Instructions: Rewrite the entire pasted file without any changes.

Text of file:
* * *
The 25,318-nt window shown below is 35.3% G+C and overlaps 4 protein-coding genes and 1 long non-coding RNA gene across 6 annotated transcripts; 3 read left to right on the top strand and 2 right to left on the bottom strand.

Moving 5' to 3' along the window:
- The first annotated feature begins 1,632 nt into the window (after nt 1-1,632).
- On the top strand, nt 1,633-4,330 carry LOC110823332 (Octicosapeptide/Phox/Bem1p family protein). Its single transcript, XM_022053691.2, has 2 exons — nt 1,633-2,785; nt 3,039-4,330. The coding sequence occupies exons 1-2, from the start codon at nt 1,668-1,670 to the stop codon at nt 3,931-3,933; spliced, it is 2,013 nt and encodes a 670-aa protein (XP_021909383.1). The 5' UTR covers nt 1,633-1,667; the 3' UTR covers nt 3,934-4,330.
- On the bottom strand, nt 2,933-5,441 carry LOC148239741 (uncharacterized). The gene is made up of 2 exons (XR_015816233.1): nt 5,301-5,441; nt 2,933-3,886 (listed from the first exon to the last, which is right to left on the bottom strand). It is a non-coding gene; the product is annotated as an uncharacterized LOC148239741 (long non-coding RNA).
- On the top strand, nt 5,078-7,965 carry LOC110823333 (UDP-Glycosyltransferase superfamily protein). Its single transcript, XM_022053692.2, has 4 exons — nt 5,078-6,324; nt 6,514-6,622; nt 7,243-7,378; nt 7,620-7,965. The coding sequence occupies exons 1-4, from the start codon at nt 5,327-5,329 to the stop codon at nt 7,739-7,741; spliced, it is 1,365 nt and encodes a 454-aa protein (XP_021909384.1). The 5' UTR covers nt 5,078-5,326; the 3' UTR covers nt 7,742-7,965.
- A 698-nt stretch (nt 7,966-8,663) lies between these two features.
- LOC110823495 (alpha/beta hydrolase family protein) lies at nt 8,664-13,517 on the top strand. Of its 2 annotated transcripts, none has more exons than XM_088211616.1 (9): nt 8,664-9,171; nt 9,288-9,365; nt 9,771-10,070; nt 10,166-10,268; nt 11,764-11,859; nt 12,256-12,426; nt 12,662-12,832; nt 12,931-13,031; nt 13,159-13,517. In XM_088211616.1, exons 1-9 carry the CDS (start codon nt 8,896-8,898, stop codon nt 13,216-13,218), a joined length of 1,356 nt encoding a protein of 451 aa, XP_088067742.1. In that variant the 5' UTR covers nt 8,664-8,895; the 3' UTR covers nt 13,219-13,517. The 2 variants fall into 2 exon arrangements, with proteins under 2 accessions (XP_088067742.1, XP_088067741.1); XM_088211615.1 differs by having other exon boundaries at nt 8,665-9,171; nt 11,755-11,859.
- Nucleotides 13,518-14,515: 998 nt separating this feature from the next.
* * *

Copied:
The 25,318-nt window shown below is 35.3% G+C and overlaps 4 protein-coding genes and 1 long non-coding RNA gene across 6 annotated transcripts; 3 read left to right on the top strand and 2 right to left on the bottom strand.

Moving 5' to 3' along the window:
- The first annotated feature begins 1,632 nt into the window (after nt 1-1,632).
- On the top strand, nt 1,633-4,330 carry LOC110823332 (Octicosapeptide/Phox/Bem1p family protein). Its single transcript, XM_022053691.2, has 2 exons — nt 1,633-2,785; nt 3,039-4,330. The coding sequence occupies exons 1-2, from the start codon at nt 1,668-1,670 to the stop codon at nt 3,931-3,933; spliced, it is 2,013 nt and encodes a 670-aa protein (XP_021909383.1). The 5' UTR covers nt 1,633-1,667; the 3' UTR covers nt 3,934-4,330.
- On the bottom strand, nt 2,933-5,441 carry LOC148239741 (uncharacterized). The gene is made up of 2 exons (XR_015816233.1): nt 5,301-5,441; nt 2,933-3,886 (listed from the first exon to the last, which is right to left on the bottom strand). It is a non-coding gene; the product is annotated as an uncharacterized LOC148239741 (long non-coding RNA).
- On the top strand, nt 5,078-7,965 carry LOC110823333 (UDP-Glycosyltransferase superfamily protein). Its single transcript, XM_022053692.2, has 4 exons — nt 5,078-6,324; nt 6,514-6,622; nt 7,243-7,378; nt 7,620-7,965. The coding sequence occupies exons 1-4, from the start codon at nt 5,327-5,329 to the stop codon at nt 7,739-7,741; spliced, it is 1,365 nt and encodes a 454-aa protein (XP_021909384.1). The 5' UTR covers nt 5,078-5,326; the 3' UTR covers nt 7,742-7,965.
- A 698-nt stretch (nt 7,966-8,663) lies between these two features.
- LOC110823495 (alpha/beta hydrolase family protein) lies at nt 8,664-13,517 on the top strand. Of its 2 annotated transcripts, none has more exons than XM_088211616.1 (9): nt 8,664-9,171; nt 9,288-9,365; nt 9,771-10,070; nt 10,166-10,268; nt 11,764-11,859; nt 12,256-12,426; nt 12,662-12,832; nt 12,931-13,031; nt 13,159-13,517. In XM_088211616.1, exons 1-9 carry the CDS (start codon nt 8,896-8,898, stop codon nt 13,216-13,218), a joined length of 1,356 nt encoding a protein of 451 aa, XP_088067742.1. In that variant the 5' UTR covers nt 8,664-8,895; the 3' UTR covers nt 13,219-13,517. The 2 variants fall into 2 exon arrangements, with proteins under 2 accessions (XP_088067742.1, XP_088067741.1); XM_088211615.1 differs by having other exon boundaries at nt 8,665-9,171; nt 11,755-11,859.
- Nucleotides 13,518-14,515: 998 nt separating this feature from the next.